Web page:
Maternal infection increases risk for offspring autism and depression
A study done in Sweden suggests that foetal exposure to maternal infections may increase the risk of autism and depression in the offspring.
The findings were reported from a Swedish population-based birth registry study done between January 1973 and December 2014, which included a total of 1,791,520 children (48.6 percent females and 51.4 percent males) diagnosed with autism, depression, bipolar disorder or psychosis whose mothers were hospitalized during pregnancy with any maternal infection, severe maternal infection or urinary tract infection (UTI). [JAMA Psychiatry 2019, doi: 10.1001/jamapsychiatry.2019.0029]
Results showed that foetal exposure to any maternal infection increased the risk of an inpatient diagnosis in the child for autism (hazard ratio [HR], 1.79; 95 percent confidence interval [CI], 1.34 to 2.40) or depression (HR, 1.24; 95 percent CI, 1.08 to 1.42).
However, there was no apparent increased risk for diagnosis of bipolar disorder (HR, 0.99; 95 percent CI, 0.71 to 1.38) or psychosis including schizophrenia (HR, 1.14; 95 percent CI, 0.83 to 1.57) in childhood or adulthood after foetal exposure to maternal infection.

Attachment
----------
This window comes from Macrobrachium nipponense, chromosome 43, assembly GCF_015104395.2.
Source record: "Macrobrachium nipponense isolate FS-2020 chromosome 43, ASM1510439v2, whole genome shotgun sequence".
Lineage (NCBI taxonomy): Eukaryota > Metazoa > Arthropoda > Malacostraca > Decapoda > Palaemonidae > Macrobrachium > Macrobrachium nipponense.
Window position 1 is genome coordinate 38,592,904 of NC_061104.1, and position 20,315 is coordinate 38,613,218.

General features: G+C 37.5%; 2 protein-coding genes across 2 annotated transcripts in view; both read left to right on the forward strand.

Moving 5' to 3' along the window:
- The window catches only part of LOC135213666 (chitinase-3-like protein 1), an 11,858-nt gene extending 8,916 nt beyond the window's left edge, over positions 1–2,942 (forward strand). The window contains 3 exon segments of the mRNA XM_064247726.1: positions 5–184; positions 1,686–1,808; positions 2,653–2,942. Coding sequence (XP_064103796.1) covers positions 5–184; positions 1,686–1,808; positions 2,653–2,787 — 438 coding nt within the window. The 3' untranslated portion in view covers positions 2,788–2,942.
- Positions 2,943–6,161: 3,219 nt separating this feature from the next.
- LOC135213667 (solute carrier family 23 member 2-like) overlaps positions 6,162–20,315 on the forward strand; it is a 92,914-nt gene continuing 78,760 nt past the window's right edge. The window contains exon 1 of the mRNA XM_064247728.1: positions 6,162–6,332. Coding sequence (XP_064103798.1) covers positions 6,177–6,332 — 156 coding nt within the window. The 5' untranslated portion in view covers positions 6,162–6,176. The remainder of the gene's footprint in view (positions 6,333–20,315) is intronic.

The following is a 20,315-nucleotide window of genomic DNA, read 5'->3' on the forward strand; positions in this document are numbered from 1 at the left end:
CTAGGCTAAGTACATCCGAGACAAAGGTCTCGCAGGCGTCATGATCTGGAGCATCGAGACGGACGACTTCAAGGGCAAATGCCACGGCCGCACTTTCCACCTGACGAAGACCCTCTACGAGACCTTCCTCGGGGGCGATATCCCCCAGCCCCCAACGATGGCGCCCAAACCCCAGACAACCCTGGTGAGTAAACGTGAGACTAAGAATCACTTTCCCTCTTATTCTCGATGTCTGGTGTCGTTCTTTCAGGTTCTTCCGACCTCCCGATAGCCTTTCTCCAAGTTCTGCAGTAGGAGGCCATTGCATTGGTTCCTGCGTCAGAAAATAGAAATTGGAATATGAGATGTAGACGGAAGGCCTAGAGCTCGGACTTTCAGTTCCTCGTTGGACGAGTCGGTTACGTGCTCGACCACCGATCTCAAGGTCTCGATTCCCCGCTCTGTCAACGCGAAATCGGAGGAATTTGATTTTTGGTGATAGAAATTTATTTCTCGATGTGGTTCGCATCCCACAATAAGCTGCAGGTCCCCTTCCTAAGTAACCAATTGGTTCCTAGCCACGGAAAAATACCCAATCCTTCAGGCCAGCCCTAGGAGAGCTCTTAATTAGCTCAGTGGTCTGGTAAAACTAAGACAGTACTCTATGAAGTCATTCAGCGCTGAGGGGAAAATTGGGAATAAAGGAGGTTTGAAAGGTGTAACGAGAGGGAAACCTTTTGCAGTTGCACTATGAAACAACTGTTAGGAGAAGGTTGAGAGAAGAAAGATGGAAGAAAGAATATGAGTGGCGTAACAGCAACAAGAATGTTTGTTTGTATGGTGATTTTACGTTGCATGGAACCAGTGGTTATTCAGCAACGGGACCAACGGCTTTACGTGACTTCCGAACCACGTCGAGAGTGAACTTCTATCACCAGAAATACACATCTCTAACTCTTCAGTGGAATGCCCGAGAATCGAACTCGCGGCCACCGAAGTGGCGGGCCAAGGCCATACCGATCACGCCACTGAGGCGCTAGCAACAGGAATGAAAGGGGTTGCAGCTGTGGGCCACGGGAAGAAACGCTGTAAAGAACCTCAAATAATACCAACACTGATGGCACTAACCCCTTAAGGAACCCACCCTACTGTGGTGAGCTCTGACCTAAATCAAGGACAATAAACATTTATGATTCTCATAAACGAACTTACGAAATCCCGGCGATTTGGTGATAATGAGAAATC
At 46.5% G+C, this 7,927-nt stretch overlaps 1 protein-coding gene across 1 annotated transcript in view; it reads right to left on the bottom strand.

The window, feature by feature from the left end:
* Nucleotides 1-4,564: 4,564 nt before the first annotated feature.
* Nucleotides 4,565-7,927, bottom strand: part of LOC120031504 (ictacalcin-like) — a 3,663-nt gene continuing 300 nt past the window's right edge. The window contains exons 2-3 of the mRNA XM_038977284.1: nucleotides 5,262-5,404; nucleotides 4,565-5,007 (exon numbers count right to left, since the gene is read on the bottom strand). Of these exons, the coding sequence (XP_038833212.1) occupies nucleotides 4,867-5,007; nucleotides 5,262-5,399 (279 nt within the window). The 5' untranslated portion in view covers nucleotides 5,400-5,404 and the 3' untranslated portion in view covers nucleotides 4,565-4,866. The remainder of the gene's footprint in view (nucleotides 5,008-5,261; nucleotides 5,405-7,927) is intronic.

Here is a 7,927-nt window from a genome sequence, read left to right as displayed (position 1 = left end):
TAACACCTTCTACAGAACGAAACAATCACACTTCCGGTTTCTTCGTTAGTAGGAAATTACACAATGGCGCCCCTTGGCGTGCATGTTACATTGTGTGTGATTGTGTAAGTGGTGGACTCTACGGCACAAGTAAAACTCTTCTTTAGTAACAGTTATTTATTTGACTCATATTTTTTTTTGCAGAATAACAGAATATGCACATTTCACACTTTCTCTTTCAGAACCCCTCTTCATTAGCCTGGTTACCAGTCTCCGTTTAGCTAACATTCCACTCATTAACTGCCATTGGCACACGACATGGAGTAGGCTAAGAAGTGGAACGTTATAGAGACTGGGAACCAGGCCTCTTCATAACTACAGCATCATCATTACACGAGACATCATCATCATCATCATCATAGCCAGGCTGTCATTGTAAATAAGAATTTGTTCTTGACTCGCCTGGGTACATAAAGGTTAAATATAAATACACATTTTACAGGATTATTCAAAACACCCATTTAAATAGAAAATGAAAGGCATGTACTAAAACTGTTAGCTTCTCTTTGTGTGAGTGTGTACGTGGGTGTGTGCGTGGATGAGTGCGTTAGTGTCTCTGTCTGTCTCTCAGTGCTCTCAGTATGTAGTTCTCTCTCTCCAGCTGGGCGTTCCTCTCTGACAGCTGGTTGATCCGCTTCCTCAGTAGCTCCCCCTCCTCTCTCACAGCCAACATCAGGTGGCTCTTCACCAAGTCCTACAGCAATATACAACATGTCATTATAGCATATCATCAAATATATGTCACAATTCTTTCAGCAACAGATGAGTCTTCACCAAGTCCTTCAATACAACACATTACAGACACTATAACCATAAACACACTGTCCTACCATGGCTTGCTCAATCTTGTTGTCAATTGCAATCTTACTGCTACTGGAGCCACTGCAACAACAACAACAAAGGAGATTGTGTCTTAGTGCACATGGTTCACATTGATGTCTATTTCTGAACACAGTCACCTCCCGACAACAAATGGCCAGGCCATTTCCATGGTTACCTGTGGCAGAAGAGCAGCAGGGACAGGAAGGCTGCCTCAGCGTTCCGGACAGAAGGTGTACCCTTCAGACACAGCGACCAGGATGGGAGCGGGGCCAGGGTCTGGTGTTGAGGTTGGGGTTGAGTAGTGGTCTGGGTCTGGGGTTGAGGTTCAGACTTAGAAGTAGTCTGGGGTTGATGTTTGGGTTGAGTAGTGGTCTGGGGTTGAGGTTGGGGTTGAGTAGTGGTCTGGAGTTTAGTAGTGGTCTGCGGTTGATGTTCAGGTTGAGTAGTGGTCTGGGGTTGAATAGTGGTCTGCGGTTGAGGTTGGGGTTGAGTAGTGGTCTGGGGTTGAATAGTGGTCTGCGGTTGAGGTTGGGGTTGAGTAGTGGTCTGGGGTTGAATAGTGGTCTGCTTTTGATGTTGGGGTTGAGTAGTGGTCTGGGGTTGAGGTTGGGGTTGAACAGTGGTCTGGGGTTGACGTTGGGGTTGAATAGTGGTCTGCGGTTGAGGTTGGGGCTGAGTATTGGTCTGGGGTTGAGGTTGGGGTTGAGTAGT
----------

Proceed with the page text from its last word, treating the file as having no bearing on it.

“The results of the study emphasize the importance of avoiding infections during pregnancy, which may impart subtle brain injuries contributing to the development of neuropsychiatric disorders,” the authors of the study said.
Further analysis showed that children or adults who were exposed to severe maternal infections (sepsis, pneumonia, pyelonephritis, meningitis or encephalitis, influenza and chorioamnionitis) during foetal life had similar magnitudes of increased risk for autism and depression compared with those exposed to maternal UTI.
The cumulative hazard for death by suicide among individuals exposed to infection during foetal life was significantly higher compared with unexposed individuals starting at age 21 years, mirroring the results from the inpatient registry for depression.
“It is possible that the findings from the study may not be generalizable to other populations since the study was restricted to Swedish women and their offspring. Likewise, since the analysis was solely derived from inpatient hospitalizations, the results of the study may not translate to infections diagnosed in the outpatient setting,” the authors commented.
Previous studies have shown that foetal exposure to infections may increase the risk of autism spectrum disorders and suggested that inflammation during gestation alters brain architecture or transcriptional programmes. A few studies of UTIs in pregnancy have also found an increased risk of developmental delay in the offspring. [Pediatrics 2008;121:758-765; Brain Behav Immun 2015;44:100-105; J Autism Dev Disord 2010;40:1423-1430; J Fam Pract 2001;50:433-437]